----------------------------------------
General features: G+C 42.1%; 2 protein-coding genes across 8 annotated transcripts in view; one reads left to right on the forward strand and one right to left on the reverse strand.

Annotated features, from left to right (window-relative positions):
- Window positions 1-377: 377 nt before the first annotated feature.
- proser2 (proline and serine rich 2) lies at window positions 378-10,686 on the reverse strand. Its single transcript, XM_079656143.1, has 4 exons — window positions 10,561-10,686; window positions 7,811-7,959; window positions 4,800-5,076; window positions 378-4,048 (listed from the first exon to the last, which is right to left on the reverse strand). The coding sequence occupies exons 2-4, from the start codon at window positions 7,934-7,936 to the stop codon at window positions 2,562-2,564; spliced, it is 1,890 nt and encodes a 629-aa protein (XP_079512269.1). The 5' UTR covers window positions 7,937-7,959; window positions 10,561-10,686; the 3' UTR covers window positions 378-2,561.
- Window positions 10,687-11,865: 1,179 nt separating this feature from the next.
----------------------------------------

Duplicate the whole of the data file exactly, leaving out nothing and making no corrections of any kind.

General features: G+C 42.1%; 2 protein-coding genes across 8 annotated transcripts in view; one reads left to right on the forward strand and one right to left on the reverse strand.

Annotated features, from left to right (window-relative positions):
- Window positions 1-377: 377 nt before the first annotated feature.
- proser2 (proline and serine rich 2) lies at window positions 378-10,686 on the reverse strand. Its single transcript, XM_079656143.1, has 4 exons — window positions 10,561-10,686; window positions 7,811-7,959; window positions 4,800-5,076; window positions 378-4,048 (listed from the first exon to the last, which is right to left on the reverse strand). The coding sequence occupies exons 2-4, from the start codon at window positions 7,934-7,936 to the stop codon at window positions 2,562-2,564; spliced, it is 1,890 nt and encodes a 629-aa protein (XP_079512269.1). The 5' UTR covers window positions 7,937-7,959; window positions 10,561-10,686; the 3' UTR covers window positions 378-2,561.
- Window positions 10,687-11,865: 1,179 nt separating this feature from the next.